Most spas have names that conjure up an atmosphere of bliss and tranquillity. So I am a little taken aback by the sign outside the spa in the orange groves of northern Israel. It reads, ADA BARAK'S CARNIVOROUS PLANT FARM. Barak makes most of her income by showing off her plants, which eat everything from insects and reptiles to small mammals and schnitzel. She started grabbing one of the little snakes slithering in and out of the hungry plants' jaws and passing it around to visitors at the end of her act. And that was how she hit on the snakes' therapeutic value. "Some people said that holding the snakes made them feel better, relaxed," she says. "One old lady said it was soothing, like a cold compress."
Traditionally, snakes have gotten a bad rap in the Holy Land--just ask Eve--so I am surprised that Barak's technique has found acceptance here in modern Israel. After some experimenting, she eventually settled on a combo of big snakes for a deep massage (the king and corn snakes are heavy enough to produce a kneading sensation) and little ones, whose passage over the skin is a trembling flutter. "People either like it a lot or they hate it," says Barak. She makes this remark as a busload of Israelis arrives, and an 18-year-old with flowing brown hair agrees to lie down and let the snakes--all nonvenomous--make themselves at home on her bare belly. The little ones move over her neck and face like caressing fingers. She looks enraptured.
I decide to get the $80 spa treatment, since I am dubious about both its calming and its curative effects. Barak's cousin Dr. Nava Becher reminds me that Moses coiled a bronze snake around his staff and thrust it upward to the sky ("to remind people of the Almighty," she says) and that the snake is a symbol for medicine ("meaning that what kills you can also cure you"). Many of Barak's regular clients claim that the snakes help ease migraines and soothe sore muscles.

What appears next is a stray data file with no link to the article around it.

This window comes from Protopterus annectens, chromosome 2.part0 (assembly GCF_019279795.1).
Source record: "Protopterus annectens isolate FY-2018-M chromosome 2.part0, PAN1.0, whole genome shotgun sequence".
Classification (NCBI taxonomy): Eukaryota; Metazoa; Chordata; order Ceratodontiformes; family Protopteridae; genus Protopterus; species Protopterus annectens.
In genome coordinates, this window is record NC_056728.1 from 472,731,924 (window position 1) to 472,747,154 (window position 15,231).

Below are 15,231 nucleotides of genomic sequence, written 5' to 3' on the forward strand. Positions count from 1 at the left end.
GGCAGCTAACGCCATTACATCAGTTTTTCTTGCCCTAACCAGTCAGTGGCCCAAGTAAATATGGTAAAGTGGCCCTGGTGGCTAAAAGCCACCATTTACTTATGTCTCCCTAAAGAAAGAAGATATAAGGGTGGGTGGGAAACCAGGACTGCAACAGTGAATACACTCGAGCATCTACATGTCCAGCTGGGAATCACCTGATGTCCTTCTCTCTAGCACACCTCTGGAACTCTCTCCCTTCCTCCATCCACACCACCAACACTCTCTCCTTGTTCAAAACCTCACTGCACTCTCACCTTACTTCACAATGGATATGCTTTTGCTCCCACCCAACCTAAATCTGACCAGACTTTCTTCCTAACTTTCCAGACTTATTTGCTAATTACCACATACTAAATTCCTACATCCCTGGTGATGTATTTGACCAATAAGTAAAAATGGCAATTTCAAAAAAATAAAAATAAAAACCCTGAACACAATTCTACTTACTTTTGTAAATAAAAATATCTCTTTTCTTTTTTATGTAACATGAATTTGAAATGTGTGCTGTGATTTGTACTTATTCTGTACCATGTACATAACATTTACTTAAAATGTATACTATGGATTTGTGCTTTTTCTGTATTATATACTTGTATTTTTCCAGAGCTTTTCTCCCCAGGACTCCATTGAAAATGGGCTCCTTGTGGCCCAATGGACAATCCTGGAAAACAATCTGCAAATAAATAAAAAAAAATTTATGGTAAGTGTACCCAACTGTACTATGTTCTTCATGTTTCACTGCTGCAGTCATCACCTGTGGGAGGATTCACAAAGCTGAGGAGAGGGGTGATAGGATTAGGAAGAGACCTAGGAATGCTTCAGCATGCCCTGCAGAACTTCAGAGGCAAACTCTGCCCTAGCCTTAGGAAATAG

She leads me into a bright room with tropical plants. I strip off my shirt and trousers and lie on a massage table. (Just as I am psyching myself up for the treatment, I see one of the little snakes, with a string of brick-colored diamonds along its spine, open its mouth impossibly wide. Is it going to strike? No--it coughs up a half-digested mouse, leading me to assume that the snake is as queasy about giving me a massage as I am about getting one.) When Barak plops a writhing tangle of snakes on my belly, their first reaction, and mine, is panic. They race away in six directions, and she patiently plops them back, braiding them together to slow their getaway.
Once my panic subsides, I can focus on the snakes moving across my skin. They're cool, dry and smooth. It's not unpleasant, except when a tiny one stops to nibble on my eyelashes. Their presence stirs something deep and peaceful in me. I come away relaxed and curiously light-headed, though I don't feel the urge to buy myself a python to continue this therapy at home.
It's a lot to ask a tourist to be swarmed by snakes. For a more traditional massage, many visitors head up to the Sea of Galilee. Secluded in the pine forests is the Bayit Bagalil, a boutique hotel offering tasty Mediterranean cuisine, views of the water Jesus supposedly walked on and a variety of massages for those who prefer a human's touch to a reptile's. It's also worthwhile to splash in the mineral-laden Dead Sea, renowned as a health spa ever since the Queen of Sheba raved about its medicinal properties 4,000 years ago. (Hint: resorts like the Mövenpick on the Jordanian side are more luxurious and, because they are less traveled, far cheaper.) Around the Dead Sea, though, stay away from the snakes: their touch might soothe, but their bite is fatal.
Watch 'Em Wiggle To see our (fearful) correspondent get a serpentine spa treatment, visit time.com/snakespa